CP016: 3 Must have books for aspiring analysts

Posted on August 7th, 2014 in Chandoo.org Podcast Sessions - 40 comments

In the 16th session of Chandoo.org podcast, lets review 3 very useful books for aspiring analysts.

CP016: 3 Must have books for aspiring analysts - Chandoo.org podcast - become awesome in data analysis, charting, dashboards & VBA using Excel

What is in this session?

Analytics is an increasingly popular area now. Every day, scores of fresh graduates are reporting to their first day of work as analysts. But to succeed as an analyst?

By learning & practicing of course.

And books play a vital role in opening new pathways for us. They can alter the way we think, shape our behavior and make us awesome, all in a few page turns.

So in this episode, let me share 3 must have books for (aspiring) analysts.

Note: these are not only 3 books you should read. But these 3 are the ones I am reading now and I think they will certainly help you.

Participate in our Analyst Book Giveaway & win:

  • You could win a copy of any of these 3 books.
  • Last date: 15-AUG-2014 – Friday.

Listen to the podcast to know how to participate.

This podcast is essentially a review of the 3 books – Data Smart by John Foreman, Ctrl+Shift+Enter by Mike Girvin & Think Like a Freak by Steven Levitt & Stephen Dubner.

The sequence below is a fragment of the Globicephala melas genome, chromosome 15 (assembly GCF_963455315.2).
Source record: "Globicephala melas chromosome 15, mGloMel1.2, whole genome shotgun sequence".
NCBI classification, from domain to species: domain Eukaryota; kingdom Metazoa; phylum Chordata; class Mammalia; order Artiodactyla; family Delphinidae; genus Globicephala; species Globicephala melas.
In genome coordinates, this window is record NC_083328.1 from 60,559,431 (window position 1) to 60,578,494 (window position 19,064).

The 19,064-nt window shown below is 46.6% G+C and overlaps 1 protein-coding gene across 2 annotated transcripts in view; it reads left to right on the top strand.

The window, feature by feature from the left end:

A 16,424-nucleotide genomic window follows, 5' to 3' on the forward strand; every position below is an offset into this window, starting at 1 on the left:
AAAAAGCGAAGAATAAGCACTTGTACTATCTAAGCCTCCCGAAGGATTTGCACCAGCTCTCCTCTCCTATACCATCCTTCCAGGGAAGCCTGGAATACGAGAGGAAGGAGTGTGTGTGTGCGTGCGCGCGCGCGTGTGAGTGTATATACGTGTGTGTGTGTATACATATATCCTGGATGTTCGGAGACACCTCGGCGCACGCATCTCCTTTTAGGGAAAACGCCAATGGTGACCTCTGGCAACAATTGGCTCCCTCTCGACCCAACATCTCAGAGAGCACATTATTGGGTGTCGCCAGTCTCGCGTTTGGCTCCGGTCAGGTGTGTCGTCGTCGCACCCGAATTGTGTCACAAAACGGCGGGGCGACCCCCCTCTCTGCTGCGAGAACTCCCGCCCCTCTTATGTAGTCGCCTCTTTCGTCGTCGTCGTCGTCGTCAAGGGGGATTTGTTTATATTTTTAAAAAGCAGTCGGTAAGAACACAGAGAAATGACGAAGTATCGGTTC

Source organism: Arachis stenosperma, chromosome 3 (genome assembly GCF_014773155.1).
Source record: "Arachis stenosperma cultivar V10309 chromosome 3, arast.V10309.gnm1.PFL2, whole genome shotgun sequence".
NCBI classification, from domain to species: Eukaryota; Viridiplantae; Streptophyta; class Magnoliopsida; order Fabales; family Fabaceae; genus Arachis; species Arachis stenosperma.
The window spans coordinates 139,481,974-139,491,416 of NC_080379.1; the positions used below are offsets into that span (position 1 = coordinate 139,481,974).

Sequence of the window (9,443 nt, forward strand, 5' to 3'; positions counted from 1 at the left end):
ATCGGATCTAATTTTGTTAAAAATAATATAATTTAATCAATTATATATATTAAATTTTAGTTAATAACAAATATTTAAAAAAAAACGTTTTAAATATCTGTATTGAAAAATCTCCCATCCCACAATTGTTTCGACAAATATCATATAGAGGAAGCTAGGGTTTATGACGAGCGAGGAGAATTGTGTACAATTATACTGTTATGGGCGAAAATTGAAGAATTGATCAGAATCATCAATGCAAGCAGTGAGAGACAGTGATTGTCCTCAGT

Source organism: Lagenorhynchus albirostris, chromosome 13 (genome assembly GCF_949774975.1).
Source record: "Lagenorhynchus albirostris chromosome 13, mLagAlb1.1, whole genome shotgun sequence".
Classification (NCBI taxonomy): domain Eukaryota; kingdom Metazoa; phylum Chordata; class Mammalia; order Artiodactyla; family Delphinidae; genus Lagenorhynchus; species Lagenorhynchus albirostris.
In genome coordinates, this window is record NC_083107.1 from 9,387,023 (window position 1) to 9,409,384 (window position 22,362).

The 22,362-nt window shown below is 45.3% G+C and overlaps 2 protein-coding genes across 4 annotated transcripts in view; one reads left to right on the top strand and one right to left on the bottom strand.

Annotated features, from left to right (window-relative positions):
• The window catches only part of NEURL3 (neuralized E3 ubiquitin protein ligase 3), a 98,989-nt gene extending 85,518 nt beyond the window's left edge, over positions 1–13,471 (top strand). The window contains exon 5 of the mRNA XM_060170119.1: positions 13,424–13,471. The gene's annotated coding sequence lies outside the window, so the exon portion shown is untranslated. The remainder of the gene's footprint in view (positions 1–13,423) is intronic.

Data Smart by John Foreman

  • Why this book?
  • About John Foreman
  • Writing style
  • Example chapter

Ctrl+Shift+Enter – Mastering Array Formulas by Mike Girvin

  • Why this book?
  • About Mike Girvin
  • Writing style
  • Example Array Formulas

Think Like a Freak by Steven Levitt & Stephen Dubner

  • Why a non-Excel book?
  • About authors
  • Writing style
  • Example Chapter on Takeru Kobayashi

Note about the book links: These are affiliate links. It means, when you click on them and purchase a copy of the book, Chandoo.org receives a small commission. I recommend these books because I really enjoy them and I genuinely think they will benefit you. I would have recommended them even when there is no commission involved.